• CoQ10: antioxidant, supports mitochondrial function
  • Lipoic acid: supports mitochondrial function

Feeding to Support Weight Loss

Weight management is a very important consideration for improving the overall health and quality of life of EMS horses.

Healthy weight loss will support metabolic function by improving insulin sensitivity and overall glycemic response. [26] Strategies for supporting weight loss include: [8][27]

Rationing the Hay

Offer between 1.5-2% of your horse’s body weight in hay, depending on the energy density of your hay.

Weighing the Hay

Not all flakes of hay are the same. Weighing your hay will help you accurately feed a precise quantity.

Soaking the Hay

Reducing the sugar content of the hay by soaking will also reduce its energy content.

Removing Concentrate Feeds and Grain

Concentrates and grain-based feeds tend to be energy dense. Removing these will reduce excess energy in the diet so your horse is not exceeding their calorie requirements.

Increasing exercise

Aim for light to moderate exercise of at least 30 minutes five times per week (or as much as possible) to encourage weight loss and improve insulin sensitivity. Short bouts of intense exercise can also improve insulin response.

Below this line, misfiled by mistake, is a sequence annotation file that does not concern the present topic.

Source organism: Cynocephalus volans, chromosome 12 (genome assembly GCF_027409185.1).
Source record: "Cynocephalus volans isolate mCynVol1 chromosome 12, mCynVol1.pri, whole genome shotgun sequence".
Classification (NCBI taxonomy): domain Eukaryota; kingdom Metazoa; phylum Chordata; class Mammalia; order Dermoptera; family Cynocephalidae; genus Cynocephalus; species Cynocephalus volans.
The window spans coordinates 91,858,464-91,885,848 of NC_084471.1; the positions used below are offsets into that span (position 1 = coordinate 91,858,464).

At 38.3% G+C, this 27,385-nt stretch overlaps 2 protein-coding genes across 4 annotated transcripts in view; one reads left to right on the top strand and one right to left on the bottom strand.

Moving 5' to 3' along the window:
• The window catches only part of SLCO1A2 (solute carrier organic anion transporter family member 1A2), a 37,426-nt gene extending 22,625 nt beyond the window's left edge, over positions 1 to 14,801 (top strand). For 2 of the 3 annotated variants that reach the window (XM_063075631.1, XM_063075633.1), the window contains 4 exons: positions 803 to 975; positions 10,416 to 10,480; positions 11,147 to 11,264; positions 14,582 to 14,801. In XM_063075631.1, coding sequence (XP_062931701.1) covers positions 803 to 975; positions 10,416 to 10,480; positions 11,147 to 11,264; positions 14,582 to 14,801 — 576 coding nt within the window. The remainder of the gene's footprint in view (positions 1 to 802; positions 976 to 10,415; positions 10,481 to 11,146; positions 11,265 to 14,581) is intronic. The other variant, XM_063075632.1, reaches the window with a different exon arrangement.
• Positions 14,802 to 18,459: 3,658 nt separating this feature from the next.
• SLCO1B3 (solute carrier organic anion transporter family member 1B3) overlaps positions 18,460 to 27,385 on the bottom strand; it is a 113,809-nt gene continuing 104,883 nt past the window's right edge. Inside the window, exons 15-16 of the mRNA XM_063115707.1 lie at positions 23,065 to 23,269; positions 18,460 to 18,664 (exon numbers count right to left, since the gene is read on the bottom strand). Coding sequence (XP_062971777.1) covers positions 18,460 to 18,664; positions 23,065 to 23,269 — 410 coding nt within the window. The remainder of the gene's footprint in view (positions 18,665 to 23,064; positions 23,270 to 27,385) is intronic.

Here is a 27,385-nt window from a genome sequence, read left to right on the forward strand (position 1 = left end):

Using a Hay Net

You can consider using two hay nets (i.e. doubling up) to increase feeding time by minimizing mesh size. There are also very small mesh hay nets available. Using a hay net will ensure your horse eats an appropriate amount of hay while avoiding behavioural issues associated with restricting hay.

Feeding Chopped Straw

If you need to dilute high-quality hay, consider mixing it with chopped straw (chaff) to reduce the overall energy content of the forage.

Monitoring Body Condition

After balancing the diet to support weight loss, monitor your horse’s progress regularly. Ideally, record your horse’s body weight and body condition score weekly. [28]

This will help you track whether your horse is losing weight over time so you can determine if further changes are needed to their feeding program.

Aim for a body condition score (BCS) of 5 out of 9 and a weekly rate of weight loss between 0.5 – 1% of the horse’s body weight. [8][27]

Conclusion

In addition to regular exercise, metabolic horses require an appropriate diet to support insulin sensitivity and weight loss.

An optimal feeding program will reduce the risk of laminitis and improve the overall health and quality of life in horses diagnosed with EMS.

Submit your horse’s diet for a free analysis from Mad Barn’s team of qualified equine nutritionists. Our nutritionists will work with you to create a well-balanced, forage-based diet tailored to the needs of your horse or pony diagnosed with EMS.